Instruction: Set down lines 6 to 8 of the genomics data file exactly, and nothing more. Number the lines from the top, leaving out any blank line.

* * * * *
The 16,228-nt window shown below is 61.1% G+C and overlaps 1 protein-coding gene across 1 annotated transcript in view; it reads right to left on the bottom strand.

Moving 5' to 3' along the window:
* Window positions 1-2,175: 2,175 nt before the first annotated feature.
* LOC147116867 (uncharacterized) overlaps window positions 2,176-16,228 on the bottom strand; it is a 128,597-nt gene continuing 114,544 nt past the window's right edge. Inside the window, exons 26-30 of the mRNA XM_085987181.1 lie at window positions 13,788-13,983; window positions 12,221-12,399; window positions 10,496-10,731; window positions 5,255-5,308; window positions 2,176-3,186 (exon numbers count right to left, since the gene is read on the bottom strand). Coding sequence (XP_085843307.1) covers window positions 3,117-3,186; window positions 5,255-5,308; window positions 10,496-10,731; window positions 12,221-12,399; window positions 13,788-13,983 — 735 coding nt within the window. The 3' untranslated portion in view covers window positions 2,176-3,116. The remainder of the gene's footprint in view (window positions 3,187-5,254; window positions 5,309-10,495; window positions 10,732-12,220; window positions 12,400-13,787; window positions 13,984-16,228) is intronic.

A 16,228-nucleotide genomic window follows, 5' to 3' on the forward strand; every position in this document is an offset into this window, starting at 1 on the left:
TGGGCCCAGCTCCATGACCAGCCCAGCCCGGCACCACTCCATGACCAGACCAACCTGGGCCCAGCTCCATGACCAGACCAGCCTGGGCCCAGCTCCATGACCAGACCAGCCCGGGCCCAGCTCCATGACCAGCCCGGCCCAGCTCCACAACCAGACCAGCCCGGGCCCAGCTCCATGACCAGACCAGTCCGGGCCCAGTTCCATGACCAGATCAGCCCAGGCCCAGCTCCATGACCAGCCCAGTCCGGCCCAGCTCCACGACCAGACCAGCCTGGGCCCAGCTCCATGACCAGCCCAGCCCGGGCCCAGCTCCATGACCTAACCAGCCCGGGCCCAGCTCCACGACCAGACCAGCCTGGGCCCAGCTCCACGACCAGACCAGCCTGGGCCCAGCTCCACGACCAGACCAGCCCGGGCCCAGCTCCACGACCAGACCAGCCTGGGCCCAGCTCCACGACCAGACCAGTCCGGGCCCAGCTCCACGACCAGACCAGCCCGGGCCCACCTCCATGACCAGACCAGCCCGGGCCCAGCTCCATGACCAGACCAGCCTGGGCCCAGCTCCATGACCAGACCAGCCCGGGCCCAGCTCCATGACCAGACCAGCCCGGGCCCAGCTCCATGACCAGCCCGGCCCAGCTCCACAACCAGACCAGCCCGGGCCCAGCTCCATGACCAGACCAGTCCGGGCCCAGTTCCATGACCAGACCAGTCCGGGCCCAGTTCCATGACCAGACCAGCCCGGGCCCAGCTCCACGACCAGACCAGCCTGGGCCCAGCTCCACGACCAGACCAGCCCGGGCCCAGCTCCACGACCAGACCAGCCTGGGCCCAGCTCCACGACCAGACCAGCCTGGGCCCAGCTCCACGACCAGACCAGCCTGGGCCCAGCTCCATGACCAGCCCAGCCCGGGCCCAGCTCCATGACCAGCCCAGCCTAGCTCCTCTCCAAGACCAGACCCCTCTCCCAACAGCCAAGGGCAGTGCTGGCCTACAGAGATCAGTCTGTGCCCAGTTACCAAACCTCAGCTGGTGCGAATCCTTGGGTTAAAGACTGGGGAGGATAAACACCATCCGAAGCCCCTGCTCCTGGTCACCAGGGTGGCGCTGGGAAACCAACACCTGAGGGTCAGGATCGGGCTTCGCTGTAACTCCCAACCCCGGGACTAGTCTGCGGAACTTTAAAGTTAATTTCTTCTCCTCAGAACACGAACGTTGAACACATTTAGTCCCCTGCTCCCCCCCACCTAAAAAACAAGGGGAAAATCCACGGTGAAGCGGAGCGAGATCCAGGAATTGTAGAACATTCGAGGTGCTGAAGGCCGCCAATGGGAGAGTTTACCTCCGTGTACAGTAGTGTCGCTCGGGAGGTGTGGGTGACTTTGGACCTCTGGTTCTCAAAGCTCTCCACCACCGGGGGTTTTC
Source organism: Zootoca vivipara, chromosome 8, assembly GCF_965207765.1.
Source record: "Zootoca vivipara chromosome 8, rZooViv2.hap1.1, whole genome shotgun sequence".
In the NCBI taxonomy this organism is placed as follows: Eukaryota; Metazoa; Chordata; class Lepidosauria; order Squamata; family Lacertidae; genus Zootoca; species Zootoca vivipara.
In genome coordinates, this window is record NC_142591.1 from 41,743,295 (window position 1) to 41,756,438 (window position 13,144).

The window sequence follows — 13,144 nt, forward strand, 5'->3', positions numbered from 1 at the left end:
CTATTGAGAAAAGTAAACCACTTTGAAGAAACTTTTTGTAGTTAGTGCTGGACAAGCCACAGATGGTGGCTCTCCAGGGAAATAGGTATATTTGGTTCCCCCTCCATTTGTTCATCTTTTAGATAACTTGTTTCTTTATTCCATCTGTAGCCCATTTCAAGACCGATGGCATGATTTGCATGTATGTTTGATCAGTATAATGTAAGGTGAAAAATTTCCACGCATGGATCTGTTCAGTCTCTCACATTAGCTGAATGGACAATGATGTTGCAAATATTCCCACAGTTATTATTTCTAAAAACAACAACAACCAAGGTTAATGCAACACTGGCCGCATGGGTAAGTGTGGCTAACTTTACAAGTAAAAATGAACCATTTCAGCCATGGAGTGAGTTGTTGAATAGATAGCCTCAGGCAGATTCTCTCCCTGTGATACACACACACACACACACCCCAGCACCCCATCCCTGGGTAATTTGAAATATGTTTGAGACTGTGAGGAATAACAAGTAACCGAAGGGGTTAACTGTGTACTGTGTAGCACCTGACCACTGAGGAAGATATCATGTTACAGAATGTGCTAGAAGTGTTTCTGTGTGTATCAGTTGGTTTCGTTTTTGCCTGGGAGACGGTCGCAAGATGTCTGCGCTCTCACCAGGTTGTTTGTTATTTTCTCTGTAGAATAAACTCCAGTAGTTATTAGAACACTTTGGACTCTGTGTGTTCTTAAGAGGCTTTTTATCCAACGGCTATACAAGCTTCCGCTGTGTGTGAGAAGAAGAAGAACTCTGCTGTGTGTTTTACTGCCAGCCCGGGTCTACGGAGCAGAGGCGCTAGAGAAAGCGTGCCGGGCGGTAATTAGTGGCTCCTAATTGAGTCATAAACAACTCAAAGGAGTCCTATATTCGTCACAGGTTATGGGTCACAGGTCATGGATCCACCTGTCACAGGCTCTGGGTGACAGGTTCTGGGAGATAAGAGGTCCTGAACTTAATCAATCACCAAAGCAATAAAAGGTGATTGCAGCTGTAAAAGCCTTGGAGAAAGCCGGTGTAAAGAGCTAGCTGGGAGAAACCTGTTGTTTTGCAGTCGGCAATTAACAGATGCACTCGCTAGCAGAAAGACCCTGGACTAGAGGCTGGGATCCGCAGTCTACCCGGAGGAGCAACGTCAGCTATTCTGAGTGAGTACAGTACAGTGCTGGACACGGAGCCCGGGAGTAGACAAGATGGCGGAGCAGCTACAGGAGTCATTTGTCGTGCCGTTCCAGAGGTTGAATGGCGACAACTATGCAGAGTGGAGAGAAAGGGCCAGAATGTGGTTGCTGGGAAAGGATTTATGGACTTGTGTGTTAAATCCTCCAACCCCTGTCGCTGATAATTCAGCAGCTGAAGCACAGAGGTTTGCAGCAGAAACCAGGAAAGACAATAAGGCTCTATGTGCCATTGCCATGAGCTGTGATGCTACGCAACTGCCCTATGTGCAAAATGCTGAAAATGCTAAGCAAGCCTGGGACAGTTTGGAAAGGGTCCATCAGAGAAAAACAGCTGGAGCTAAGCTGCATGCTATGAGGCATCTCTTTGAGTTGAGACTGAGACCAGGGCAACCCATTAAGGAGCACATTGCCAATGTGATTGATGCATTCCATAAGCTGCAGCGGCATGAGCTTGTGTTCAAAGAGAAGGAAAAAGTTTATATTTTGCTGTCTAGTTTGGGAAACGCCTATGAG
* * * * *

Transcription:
TGGGCCCAGCTCCATGACCAGCCCAGCCCGGCACCACTCCATGACCAGACCAACCTGGGCCCAGCTCCATGACCAGACCAGCCTGGGCCCAGCTCCATGACCAGACCAGCCCGGGCCCAGCTCCATGACCAGCCCGGCCCAGCTCCACAACCAGACCAGCCCGGGCCCAGCTCCATGACCAGACCAGTCCGGGCCCAGTTCCATGACCAGATCAGCCCAGGCCCAGCTCCATGACCAGCCCAGTCCGGCCCAGCTCCACGACCAGACCAGCCTGGGCCCAGCTCCATGACCAGCCCAGCCCGGGCCCAGCTCCATGACCTAACCAGCCCGGGCCCAGCTCCACGACCAGACCAGCCTGGGCCCAGCTCCACGACCAGACCAGCCTGGGCCCAGCTCCACGACCAGACCAGCCCGGGCCCAGCTCCACGACCAGACCAGCCTGGGCCCAGCTCCACGACCAGACCAGTCCGGGCCCAGCTCCACGACCAGACCAGCCCGGGCCCACCTCCATGACCAGACCAGCCCGGGCCCAGCTCCATGACCAGACCAGCCTGGGCCCAGCTCCATGACCAGACCAGCCCGGGCCCAGCTCCATGACCAGACCAGCCCGGGCCCAGCTCCATGACCAGCCCGGCCCAGCTCCACAACCAGACCAGCCCGGGCCCAGCTCCATGACCAGACCAGTCCGGGCCCAGTTCCATGACCAGACCAGTCCGGGCCCAGTTCCATGACCAGACCAGCCCGGGCCCAGCTCCACGACCAGACCAGCCTGGGCCCAGCTCCACGACCAGACCAGCCCGGGCCCAGCTCCACGACCAGACCAGCCTGGGCCCAGCTCCACGACCAGACCAGCCTGGGCCCAGCTCCACGACCAGACCAGCCTGGGCCCAGCTCCATGACCAGCCCAGCCCGGGCCCAGCTCCATGACCAGCCCAGCCTAGCTCCTCTCCAAGACCAGACCCCTCTCCCAACAGCCAAGGGCAGTGCTGGCCTACAGAGATCAGTCTGTGCCCAGTTACCAAACCTCAGCTGGTGCGAATCCTTGGGTTAAAGACTGGGGAGGATAAACACCATCCGAAGCCCCTGCTCCTGGTCACCAGGGTGGCGCTGGGAAACCAACACCTGAGGGTCAGGATCGGGCTTCGCTGTAACTCCCAACCCCGGGACTAGTCTGCGGAACTTTAAAGTTAATTTCTTCTCCTCAGAACACGAACGTTGAACACATTTAGTCCCCTGCTCCCCCCCACCTAAAAAACAAGGGGAAAATCCACGGTGAAGCGGAGCGAGATCCAGGAATTGTAGAACATTCGAGGTGCTGAAGGCCGCCAATGGGAGAGTTTACCTCCGTGTACAGTAGTGTCGCTCGGGAGGTGTGGGTGACTTTGGACCTCTGGTTCTCAAAGCTCTCCACCACCGGGGGTTTTC
Source organism: Zootoca vivipara, chromosome 8, assembly GCF_965207765.1.
Source record: "Zootoca vivipara chromosome 8, rZooViv2.hap1.1, whole genome shotgun sequence".